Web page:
Countless studies show irrefutable evidence between employee satisfaction, customer loyalty, and profitability. For example, one study showed how call-center workers’ weekly sales increased by 25 percent when their happiness increased by one point (on a scale of one to five). Research in the Journal of Applied Psychology found that the top 25% of brands with the highest employee engagement enjoyed one- to four-percent–higher profit margins than those in the bottom 25%. That should satisfy the shareholder theorists.

For Employee Well-Being, Give Caring Leadership a Try

The primary duty of leaders is to care for their people. They must inspire teams to embrace a customer purpose and enable their success by allocating sufficient time, education, and resources to accomplish this mission. Leaders must role model, practice, preach, and teach the values that systematically reinforce a loving culture through symbols, words, and deeds. Employee well-being must always be top of mind.

Revolutionary Leaders Offer the Best Employee Experience

The primary question great companies need to focus on when building a world-class internal culture is ‘How does a leader help their employees live an extraordinary life?’ Research shows that this type of leadership mentality enhances both team performance and satisfaction. Similarly, when customers are happier, employees are happier, and studies demonstrate that managers themselves are happier and find their roles more meaningful when they feel they are helping their team members. Such positive emotions go hand-in-hand with subjective well-being (happiness) and lead to positive relationships in the workplace, both on the front lines and behind the scenes, as well as having a beneficial impact on the customer’s experience.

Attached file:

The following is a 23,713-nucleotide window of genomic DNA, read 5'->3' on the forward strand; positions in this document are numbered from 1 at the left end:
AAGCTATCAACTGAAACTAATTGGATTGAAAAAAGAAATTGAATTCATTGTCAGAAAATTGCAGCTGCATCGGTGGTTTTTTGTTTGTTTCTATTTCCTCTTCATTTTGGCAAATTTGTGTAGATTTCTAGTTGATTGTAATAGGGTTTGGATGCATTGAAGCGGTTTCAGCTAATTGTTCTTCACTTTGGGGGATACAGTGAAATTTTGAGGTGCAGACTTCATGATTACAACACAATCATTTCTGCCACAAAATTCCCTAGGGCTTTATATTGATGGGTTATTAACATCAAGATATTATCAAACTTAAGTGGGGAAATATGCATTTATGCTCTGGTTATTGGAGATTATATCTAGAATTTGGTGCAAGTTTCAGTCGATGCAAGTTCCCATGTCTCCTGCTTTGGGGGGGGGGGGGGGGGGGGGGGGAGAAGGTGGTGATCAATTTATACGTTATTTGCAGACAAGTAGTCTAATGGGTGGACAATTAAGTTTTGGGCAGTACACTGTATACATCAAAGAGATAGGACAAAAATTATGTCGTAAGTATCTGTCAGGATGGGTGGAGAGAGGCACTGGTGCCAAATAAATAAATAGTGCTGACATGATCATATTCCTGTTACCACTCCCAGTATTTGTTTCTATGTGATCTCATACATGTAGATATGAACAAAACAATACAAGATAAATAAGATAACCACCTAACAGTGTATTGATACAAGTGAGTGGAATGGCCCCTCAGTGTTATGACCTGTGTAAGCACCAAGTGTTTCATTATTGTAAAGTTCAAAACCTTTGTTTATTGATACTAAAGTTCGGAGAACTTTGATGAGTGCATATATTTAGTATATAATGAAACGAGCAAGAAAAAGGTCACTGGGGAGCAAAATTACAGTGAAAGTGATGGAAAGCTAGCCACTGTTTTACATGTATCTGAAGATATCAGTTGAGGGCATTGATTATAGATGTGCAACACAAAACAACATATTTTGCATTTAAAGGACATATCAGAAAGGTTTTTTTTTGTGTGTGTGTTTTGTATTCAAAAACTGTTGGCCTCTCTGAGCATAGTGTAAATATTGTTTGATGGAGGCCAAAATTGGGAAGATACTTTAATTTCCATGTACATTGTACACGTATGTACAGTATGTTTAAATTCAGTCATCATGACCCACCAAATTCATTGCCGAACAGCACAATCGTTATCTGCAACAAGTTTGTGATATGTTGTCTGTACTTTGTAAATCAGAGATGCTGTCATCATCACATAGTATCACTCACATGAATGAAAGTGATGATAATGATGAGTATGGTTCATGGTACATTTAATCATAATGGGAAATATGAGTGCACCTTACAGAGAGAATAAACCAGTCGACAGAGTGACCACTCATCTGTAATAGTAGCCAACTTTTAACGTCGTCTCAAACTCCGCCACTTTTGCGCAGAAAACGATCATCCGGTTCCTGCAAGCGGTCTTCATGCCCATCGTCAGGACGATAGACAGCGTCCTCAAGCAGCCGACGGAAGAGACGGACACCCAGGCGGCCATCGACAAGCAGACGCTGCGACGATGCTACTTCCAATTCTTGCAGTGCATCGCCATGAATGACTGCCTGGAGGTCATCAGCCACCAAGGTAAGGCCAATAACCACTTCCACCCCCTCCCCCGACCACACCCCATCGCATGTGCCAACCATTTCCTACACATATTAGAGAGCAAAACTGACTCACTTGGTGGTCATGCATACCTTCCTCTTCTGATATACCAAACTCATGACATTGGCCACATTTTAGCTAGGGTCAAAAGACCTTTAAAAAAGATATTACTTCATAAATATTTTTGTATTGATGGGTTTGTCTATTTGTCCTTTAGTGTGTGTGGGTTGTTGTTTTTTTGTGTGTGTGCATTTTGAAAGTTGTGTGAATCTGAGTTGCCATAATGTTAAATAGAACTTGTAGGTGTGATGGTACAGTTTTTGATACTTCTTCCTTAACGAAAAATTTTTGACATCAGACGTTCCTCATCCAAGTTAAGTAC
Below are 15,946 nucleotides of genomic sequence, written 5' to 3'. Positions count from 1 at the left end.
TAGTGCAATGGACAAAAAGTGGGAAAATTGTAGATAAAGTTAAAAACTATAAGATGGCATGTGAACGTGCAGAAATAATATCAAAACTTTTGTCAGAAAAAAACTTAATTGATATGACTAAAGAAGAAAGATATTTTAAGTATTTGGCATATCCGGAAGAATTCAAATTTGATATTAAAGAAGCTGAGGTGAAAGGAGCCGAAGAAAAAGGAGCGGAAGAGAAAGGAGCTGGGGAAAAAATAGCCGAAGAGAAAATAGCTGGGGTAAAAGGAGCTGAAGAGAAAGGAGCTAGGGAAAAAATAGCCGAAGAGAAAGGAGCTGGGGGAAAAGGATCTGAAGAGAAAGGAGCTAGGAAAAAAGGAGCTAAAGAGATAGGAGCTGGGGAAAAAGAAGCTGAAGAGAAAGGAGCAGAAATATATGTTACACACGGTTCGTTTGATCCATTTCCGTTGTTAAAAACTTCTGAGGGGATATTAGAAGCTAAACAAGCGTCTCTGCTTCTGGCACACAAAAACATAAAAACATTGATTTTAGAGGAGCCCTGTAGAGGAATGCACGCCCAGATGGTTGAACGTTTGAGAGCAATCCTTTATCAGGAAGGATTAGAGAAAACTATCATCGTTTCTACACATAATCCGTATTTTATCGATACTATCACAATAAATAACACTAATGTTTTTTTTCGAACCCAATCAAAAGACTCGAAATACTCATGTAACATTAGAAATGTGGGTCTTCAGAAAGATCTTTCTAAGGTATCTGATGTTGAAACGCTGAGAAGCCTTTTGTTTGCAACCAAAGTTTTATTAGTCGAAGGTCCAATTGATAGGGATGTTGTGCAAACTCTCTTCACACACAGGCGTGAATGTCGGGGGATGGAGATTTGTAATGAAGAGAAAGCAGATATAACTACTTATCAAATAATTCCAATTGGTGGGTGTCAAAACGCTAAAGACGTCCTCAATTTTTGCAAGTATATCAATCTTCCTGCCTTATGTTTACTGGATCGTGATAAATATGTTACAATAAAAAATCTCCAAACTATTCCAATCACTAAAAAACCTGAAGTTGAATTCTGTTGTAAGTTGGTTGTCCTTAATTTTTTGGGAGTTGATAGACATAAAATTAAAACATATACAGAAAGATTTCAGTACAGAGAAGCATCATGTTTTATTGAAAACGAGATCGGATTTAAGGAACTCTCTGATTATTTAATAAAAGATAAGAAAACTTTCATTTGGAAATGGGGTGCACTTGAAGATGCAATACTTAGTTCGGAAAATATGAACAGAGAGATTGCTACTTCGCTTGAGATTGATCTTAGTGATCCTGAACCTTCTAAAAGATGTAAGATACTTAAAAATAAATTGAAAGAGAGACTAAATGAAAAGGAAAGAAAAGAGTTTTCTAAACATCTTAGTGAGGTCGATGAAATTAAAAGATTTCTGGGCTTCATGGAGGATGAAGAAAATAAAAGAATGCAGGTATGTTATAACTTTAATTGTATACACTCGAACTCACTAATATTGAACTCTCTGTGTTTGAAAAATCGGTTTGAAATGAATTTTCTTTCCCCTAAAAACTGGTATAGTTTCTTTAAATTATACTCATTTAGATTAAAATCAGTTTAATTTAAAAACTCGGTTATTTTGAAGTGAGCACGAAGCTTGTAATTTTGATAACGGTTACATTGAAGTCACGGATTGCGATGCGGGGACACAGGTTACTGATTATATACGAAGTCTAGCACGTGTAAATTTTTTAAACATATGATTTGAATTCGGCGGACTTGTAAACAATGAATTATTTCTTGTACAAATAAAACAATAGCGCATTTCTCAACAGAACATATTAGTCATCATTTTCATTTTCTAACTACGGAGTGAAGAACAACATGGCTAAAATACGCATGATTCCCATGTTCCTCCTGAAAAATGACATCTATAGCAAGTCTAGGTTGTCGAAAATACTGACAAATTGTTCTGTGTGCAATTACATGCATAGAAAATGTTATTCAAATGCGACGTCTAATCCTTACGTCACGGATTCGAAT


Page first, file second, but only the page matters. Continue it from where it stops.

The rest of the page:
When Leaders Put Employee Satisfaction First, Everyone Wins

However, leaders will struggle with fully embracing this type of leadership style until senior management stops incentivizing the wrong behaviors, stemming from negative emotions, and instead provides the necessary leadership soft skill training that results in higher employee satisfaction. Gallup research contends that only one in 10 people possess the necessary traits exhibited by great managers, traits which include building relationships that create trust, open dialogue, and transparency. Leaders must stop ignoring the direct relationship between happiness and job satisfaction.

In an HBR article titled, “Why do so many incompetent men become leaders?”, Organizational Psychologist Tomas Chamorro-Premuzic suggests that many leaders achieve their positions by being self-centered, overconfident, narcissistic, arrogant, manipulative, and risk-prone. Establishing great relationships with people working for them is the last thing on their minds.

While this sometimes still may be true, the time of uncaring, fear-based leadership is coming to an end. It is when employees feel their leaders are approachable and truly care about them as human beings that the strongest organizations are built. Leaders enjoying their roles more take this training and management approach full circle, guaranteeing the organization’s ultimate goal: a world-class customer experience.

John R. DiJulius III, author of The Customer Service Revolution, is president of The DiJulius Group, a customer service consulting firm that works with companies including Starbucks, Chick-fil-A, Ritz-Carlton, Nestle, PwC, Lexus, and many more. Contact him at 216-839-1430 or info@thedijuliusgroup.com.

Published: May 8th, 2023